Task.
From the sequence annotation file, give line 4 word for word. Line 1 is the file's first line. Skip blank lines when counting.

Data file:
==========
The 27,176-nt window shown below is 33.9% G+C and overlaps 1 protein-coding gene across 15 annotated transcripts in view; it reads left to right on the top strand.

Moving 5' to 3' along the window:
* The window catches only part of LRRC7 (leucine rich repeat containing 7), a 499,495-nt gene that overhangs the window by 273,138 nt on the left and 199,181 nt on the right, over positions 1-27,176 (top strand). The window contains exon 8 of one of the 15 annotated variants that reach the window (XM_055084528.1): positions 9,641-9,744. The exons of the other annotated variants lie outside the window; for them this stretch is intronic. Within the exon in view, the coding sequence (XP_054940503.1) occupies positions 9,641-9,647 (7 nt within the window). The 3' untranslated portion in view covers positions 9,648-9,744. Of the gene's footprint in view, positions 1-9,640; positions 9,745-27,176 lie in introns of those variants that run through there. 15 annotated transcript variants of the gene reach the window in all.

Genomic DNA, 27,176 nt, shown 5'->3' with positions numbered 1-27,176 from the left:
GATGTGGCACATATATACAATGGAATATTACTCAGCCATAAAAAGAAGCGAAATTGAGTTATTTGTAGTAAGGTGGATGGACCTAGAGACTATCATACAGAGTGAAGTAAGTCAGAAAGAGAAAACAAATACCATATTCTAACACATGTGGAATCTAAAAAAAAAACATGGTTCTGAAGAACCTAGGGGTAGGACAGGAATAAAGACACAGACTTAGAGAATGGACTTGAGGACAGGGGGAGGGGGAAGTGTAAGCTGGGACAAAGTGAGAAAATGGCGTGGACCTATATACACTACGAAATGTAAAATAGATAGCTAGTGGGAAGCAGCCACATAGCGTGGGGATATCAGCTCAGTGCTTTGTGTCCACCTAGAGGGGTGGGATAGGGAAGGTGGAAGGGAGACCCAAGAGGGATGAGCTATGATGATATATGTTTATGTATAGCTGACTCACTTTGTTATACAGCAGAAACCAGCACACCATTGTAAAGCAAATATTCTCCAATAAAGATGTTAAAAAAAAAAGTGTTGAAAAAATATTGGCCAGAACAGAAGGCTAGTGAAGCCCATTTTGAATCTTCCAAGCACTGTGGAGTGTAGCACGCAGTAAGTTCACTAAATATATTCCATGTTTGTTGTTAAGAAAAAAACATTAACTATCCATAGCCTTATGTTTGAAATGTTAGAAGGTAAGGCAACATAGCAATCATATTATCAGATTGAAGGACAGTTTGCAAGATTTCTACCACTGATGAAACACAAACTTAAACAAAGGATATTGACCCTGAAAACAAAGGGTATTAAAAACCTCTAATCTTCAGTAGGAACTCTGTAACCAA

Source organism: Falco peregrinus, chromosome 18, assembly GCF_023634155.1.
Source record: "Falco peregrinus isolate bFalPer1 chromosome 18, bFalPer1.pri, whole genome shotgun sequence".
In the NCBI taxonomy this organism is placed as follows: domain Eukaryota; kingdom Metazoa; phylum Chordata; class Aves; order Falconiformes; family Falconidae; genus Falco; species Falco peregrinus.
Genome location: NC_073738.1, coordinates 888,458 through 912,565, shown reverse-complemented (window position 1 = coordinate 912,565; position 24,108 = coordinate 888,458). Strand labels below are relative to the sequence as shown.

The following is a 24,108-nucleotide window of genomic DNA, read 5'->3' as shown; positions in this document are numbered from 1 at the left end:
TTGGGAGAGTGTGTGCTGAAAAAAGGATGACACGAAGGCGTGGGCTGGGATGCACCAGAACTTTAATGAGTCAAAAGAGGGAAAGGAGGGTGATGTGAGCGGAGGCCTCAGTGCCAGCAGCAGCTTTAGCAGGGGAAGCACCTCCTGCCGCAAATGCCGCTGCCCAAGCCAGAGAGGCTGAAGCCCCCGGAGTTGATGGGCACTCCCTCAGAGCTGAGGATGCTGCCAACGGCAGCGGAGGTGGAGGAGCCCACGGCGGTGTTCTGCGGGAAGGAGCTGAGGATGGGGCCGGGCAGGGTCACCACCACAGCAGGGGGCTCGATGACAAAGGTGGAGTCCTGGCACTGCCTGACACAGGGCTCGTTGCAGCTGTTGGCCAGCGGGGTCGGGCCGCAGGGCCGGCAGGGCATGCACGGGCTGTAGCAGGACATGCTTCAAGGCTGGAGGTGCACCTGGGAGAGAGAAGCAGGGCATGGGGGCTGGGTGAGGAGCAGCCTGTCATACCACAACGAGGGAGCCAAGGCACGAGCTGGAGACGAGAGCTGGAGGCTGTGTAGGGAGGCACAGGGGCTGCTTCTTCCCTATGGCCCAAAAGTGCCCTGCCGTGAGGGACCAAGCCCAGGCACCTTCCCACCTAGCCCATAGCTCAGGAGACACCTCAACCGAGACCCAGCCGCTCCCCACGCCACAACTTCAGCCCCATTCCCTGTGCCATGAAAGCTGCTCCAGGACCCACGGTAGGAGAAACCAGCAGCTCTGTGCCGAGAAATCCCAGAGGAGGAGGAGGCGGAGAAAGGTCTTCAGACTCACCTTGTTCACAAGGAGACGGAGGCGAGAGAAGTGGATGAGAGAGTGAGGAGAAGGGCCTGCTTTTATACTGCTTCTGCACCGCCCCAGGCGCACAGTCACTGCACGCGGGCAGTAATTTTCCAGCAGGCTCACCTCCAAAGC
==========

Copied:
Genomic DNA, 27,176 nt, shown 5'->3' with positions numbered 1-27,176 from the left: